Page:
How does a HashMap identify which locations in the internal array contain elements?

I am trying to build a simple implementation of the HashMap class in Java, for learning purposes. I know how rehashing works (Rehashing process in hashmap or hashtable).

When rehashing, all the elements present in the internal array are identified and where they go in the new array can be determined by recomputing their hashes based on the new hash function. However, how are all the elements present in the array identified?

Is there some kind of mechanism which keeps track of all keys, or there is a mechanism which keeps track of the indexes in the internal array which contain elements?

The alternative (which I used in my implementation) would be to scan the entire array for elements. This might be inefficient however as a lot of time would be wasted scanning empty buckets. Is there a better way?

Here is my implementation. The focus here is the rehash(int) function.

public class HashMap<T, U> {
    private static final int MIN_CAPACITY = 16; 
    private static final double LOAD_FACTOR = 0.75; 
    private int mCount = 0; 
    private HashMapItem<T, U>[] mArray = (HashMapItem<T, U>[]) new HashMapItem[MIN_CAPACITY]; 

    public HashMap() {
    }

    private void rehash(int newCapacity) {
        HashMapItem<T, U>[] newArray = (HashMapItem<T, U>[]) new HashMapItem[newCapacity]; 
        for (HashMapItem<T, U> hashMapItem : mArray) {
            if (hashMapItem != null) {
                HashMapItem<T, U> currentNode = hashMapItem; 
                while (currentNode != null) {
                    putInArray(currentNode.key, currentNode.value, newArray); 
                    currentNode = currentNode.next; 
                }
            }
        }
        mArray = newArray; 
    }

    private int hashFunction(T key, int arrayCapacity) {
        return Math.abs(key.hashCode()) % arrayCapacity; 
    }

    private boolean putInArray(T key, U value, HashMapItem<T, U>[] array) {
        boolean duplicateKey = false; 
        int index = hashFunction(key, array.length); 
        HashMapItem<T, U> hashMapItem = array[index];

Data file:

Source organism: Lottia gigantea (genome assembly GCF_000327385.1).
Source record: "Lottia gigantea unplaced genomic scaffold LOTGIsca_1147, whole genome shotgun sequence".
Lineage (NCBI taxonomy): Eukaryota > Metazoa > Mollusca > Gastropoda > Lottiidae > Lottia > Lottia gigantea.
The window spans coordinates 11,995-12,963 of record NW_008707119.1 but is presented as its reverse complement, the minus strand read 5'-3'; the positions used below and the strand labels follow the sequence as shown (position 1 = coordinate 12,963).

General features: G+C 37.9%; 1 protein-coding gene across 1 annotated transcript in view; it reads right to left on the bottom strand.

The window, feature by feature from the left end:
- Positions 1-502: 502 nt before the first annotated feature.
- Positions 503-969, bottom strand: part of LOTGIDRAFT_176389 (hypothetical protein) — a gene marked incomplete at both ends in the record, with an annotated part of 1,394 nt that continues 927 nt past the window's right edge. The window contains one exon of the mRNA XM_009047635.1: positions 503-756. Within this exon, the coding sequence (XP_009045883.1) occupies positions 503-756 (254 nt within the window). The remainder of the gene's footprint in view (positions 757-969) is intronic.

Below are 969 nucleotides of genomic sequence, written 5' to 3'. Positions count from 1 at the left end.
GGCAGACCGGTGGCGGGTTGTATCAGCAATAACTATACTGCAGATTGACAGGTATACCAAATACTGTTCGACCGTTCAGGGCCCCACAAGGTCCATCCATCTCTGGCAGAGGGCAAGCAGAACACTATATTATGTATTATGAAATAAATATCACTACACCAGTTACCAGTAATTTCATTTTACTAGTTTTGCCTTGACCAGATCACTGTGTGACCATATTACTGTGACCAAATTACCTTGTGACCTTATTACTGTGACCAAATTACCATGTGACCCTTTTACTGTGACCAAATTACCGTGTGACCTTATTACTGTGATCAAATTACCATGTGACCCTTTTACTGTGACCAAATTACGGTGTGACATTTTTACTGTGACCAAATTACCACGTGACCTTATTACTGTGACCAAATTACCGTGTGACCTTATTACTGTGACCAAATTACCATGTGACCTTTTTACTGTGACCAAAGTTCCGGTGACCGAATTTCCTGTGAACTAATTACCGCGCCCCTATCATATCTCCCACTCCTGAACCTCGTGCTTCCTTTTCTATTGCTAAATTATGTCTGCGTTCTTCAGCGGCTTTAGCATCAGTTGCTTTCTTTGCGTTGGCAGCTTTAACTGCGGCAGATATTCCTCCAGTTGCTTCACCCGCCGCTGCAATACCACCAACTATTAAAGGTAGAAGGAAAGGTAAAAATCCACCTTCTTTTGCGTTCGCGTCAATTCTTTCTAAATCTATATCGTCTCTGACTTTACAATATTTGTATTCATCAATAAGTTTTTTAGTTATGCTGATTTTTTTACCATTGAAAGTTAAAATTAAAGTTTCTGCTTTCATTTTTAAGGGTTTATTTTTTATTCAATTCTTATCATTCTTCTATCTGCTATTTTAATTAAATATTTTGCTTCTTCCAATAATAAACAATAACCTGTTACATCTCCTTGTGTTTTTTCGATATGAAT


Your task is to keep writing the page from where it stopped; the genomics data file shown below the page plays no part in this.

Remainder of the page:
if (hashMapItem == null) array[index] = new HashMapItem<T, U>(key, value); 
        else {
            HashMapItem<T, U> currentNode = hashMapItem; 
            while (true) {
                if (currentNode.key.equals(key)) {
                    currentNode.value = value; 
                    duplicateKey = true; 
                    break; 
                }
                else if (currentNode.next != null) currentNode = currentNode.next; 
                else break; 
            }
            if (!duplicateKey) currentNode.next = new HashMapItem<T, U>(key, value); 
        }
        return duplicateKey; 
    }

    public void put(T key, U value) {
        if (mCount >= mArray.length * LOAD_FACTOR) rehash(mArray.length << 1); 
        boolean duplicateKey = putInArray(key, value, mArray); 
        if (!duplicateKey) mCount++; 
    }

    public U get(T key) {
        int index = hashFunction(key, mArray.length); 
        HashMapItem<T, U> hashMapItem = mArray[index]; 
        if (hashMapItem != null) {
            HashMapItem<T, U> currentNode = hashMapItem; 
            while (currentNode != null) {
                if (currentNode.key.equals(key)) return currentNode.value; 
                currentNode = currentNode.next; 
            }
        }
        return null; 
    }

    public U remove(T key) {
        U removedItem = null; 
        int index = hashFunction(key, mArray.length); 
        HashMapItem<T, U> hashMapItem = mArray[index]; 
        if (hashMapItem != null) {
            HashMapItem<T, U> currentNode = hashMapItem; 
            HashMapItem<T, U> previousNode = null; 
            while (currentNode != null) {
                if (currentNode.key.equals(key)) {
                    removedItem = currentNode.value; 
                    if (previousNode == null) mArray[index] = currentNode.next; 
                    else previousNode.next = currentNode.next; 
                    break; 
                }
                previousNode = currentNode; 
                currentNode = currentNode.next; 
            }
        }
        if (removedItem != null) mCount--; 
        return removedItem; 
    }

    public int count() {
        return mCount; 
    }

    private class HashMapItem<T, U> {
        T key; 
        U value; 
        HashMapItem<T, U> next; 

        public HashMapItem(T key, U value) {
            this.key = key; 
            this.value = value; 
        }
    }
}

Answer

There are two approaches to this problem:

  • Maintain a linked list-like structure of non-empty buckets – this could be done reasonably efficiently. It could also give you predictability on iteration, similar to LinkedHashMap, or
  • Scan all locations on re-hashing – this is exactly what you are doing.

Effectively, the choice boils down to paying with memory for reduced use of CPU. If you must iterate the hash map often, the first solution is better. If you do it only when you rehash, the second solution is better, because rehashing happens only when your map is relatively full. In other words, the majority of checks during the scan are going to succeed.

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